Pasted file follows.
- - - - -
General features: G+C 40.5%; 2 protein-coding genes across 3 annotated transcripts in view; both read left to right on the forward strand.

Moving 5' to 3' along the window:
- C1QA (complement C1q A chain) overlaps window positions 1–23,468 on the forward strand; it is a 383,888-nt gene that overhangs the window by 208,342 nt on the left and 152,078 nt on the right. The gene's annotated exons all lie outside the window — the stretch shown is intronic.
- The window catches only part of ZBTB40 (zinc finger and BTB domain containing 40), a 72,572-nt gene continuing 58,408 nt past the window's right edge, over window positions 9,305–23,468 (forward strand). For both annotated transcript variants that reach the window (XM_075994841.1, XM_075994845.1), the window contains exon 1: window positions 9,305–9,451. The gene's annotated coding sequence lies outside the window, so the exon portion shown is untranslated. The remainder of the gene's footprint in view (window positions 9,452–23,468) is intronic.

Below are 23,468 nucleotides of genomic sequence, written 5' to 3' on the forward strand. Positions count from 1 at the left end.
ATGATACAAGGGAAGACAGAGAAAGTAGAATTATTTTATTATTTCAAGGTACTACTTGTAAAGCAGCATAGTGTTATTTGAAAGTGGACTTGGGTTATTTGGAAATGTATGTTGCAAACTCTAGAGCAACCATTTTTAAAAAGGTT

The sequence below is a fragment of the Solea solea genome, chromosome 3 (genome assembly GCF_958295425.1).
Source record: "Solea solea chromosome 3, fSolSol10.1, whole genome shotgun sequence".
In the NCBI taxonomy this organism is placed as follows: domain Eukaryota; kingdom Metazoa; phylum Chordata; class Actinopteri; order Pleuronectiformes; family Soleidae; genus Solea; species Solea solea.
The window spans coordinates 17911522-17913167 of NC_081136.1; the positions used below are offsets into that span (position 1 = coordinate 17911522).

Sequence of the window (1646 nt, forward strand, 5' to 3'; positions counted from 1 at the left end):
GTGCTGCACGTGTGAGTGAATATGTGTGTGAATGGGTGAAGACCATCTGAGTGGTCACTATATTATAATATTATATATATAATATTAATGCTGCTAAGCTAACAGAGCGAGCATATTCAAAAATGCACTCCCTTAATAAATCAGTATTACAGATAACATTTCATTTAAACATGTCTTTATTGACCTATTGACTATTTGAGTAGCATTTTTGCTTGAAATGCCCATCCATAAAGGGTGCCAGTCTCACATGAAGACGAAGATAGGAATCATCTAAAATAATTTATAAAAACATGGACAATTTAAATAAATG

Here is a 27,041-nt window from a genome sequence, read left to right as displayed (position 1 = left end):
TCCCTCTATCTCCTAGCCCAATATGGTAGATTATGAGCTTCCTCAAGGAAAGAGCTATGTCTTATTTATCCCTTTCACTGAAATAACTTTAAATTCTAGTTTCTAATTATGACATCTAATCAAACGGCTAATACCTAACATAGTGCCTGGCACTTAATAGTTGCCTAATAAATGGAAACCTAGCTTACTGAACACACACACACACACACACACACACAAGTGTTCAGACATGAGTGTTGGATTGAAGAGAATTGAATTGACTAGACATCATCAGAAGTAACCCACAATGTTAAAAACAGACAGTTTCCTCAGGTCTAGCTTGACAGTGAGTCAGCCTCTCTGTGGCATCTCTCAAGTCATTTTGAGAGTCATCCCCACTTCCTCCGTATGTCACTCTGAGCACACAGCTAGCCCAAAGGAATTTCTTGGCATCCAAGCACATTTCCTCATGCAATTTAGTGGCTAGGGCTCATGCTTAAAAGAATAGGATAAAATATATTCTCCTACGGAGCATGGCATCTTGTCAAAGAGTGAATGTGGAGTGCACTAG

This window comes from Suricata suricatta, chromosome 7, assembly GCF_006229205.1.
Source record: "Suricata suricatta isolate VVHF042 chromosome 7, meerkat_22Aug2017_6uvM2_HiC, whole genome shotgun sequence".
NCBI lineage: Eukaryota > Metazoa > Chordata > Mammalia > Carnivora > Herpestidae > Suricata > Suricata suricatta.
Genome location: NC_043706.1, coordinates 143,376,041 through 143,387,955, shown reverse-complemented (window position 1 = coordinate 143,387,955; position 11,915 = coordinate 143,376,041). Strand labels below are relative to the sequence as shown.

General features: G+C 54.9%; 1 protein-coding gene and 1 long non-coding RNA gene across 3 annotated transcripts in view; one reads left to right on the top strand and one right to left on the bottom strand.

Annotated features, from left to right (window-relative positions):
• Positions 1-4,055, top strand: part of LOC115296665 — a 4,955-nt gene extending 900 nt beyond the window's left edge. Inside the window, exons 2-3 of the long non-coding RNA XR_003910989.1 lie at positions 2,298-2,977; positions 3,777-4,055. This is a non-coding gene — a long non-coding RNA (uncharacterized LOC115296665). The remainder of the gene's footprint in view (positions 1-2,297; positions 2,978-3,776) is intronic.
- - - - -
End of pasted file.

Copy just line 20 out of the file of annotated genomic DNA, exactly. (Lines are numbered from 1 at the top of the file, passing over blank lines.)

Annotated features, from left to right (window-relative positions):